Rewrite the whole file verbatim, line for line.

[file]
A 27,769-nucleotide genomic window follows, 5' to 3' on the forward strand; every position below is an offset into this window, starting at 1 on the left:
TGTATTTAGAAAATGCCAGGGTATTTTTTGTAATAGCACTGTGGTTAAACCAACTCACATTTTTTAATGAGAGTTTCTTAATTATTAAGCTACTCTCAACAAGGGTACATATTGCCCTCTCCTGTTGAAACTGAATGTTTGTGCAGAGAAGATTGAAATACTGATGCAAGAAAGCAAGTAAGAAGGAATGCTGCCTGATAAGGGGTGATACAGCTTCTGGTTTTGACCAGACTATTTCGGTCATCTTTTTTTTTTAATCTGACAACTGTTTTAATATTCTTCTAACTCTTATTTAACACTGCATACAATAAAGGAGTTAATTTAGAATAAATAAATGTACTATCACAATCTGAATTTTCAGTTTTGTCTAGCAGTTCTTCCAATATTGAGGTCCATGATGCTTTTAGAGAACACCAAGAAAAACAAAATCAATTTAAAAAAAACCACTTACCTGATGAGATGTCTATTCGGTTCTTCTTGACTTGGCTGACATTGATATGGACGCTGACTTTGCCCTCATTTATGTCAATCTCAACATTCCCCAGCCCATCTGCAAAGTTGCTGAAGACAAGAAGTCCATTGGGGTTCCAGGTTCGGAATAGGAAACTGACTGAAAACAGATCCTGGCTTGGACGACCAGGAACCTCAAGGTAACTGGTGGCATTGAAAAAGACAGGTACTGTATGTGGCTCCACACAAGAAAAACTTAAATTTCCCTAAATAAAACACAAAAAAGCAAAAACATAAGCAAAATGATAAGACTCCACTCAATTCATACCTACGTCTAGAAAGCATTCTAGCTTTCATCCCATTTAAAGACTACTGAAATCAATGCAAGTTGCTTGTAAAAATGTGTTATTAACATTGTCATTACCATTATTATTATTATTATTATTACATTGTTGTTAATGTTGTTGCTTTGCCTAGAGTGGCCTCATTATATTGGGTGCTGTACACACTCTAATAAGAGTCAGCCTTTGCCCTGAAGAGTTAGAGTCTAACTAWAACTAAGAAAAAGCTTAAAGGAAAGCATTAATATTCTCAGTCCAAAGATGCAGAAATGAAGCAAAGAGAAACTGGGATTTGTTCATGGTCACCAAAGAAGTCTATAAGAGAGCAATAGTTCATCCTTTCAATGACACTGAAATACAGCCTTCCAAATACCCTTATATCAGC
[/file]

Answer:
A 27,769-nucleotide genomic window follows, 5' to 3' on the forward strand; every position below is an offset into this window, starting at 1 on the left:
TGTATTTAGAAAATGCCAGGGTATTTTTTGTAATAGCACTGTGGTTAAACCAACTCACATTTTTTAATGAGAGTTTCTTAATTATTAAGCTACTCTCAACAAGGGTACATATTGCCCTCTCCTGTTGAAACTGAATGTTTGTGCAGAGAAGATTGAAATACTGATGCAAGAAAGCAAGTAAGAAGGAATGCTGCCTGATAAGGGGTGATACAGCTTCTGGTTTTGACCAGACTATTTCGGTCATCTTTTTTTTTTAATCTGACAACTGTTTTAATATTCTTCTAACTCTTATTTAACACTGCATACAATAAAGGAGTTAATTTAGAATAAATAAATGTACTATCACAATCTGAATTTTCAGTTTTGTCTAGCAGTTCTTCCAATATTGAGGTCCATGATGCTTTTAGAGAACACCAAGAAAAACAAAATCAATTTAAAAAAAACCACTTACCTGATGAGATGTCTATTCGGTTCTTCTTGACTTGGCTGACATTGATATGGACGCTGACTTTGCCCTCATTTATGTCAATCTCAACATTCCCCAGCCCATCTGCAAAGTTGCTGAAGACAAGAAGTCCATTGGGGTTCCAGGTTCGGAATAGGAAACTGACTGAAAACAGATCCTGGCTTGGACGACCAGGAACCTCAAGGTAACTGGTGGCATTGAAAAAGACAGGTACTGTATGTGGCTCCACACAAGAAAAACTTAAATTTCCCTAAATAAAACACAAAAAAGCAAAAACATAAGCAAAATGATAAGACTCCACTCAATTCATACCTACGTCTAGAAAGCATTCTAGCTTTCATCCCATTTAAAGACTACTGAAATCAATGCAAGTTGCTTGTAAAAATGTGTTATTAACATTGTCATTACCATTATTATTATTATTATTATTACATTGTTGTTAATGTTGTTGCTTTGCCTAGAGTGGCCTCATTATATTGGGTGCTGTACACACTCTAATAAGAGTCAGCCTTTGCCCTGAAGAGTTAGAGTCTAACTAWAACTAAGAAAAAGCTTAAAGGAAAGCATTAATATTCTCAGTCCAAAGATGCAGAAATGAAGCAAAGAGAAACTGGGATTTGTTCATGGTCACCAAAGAAGTCTATAAGAGAGCAATAGTTCATCCTTTCAATGACACTGAAATACAGCCTTCCAAATACCCTTATATCAGC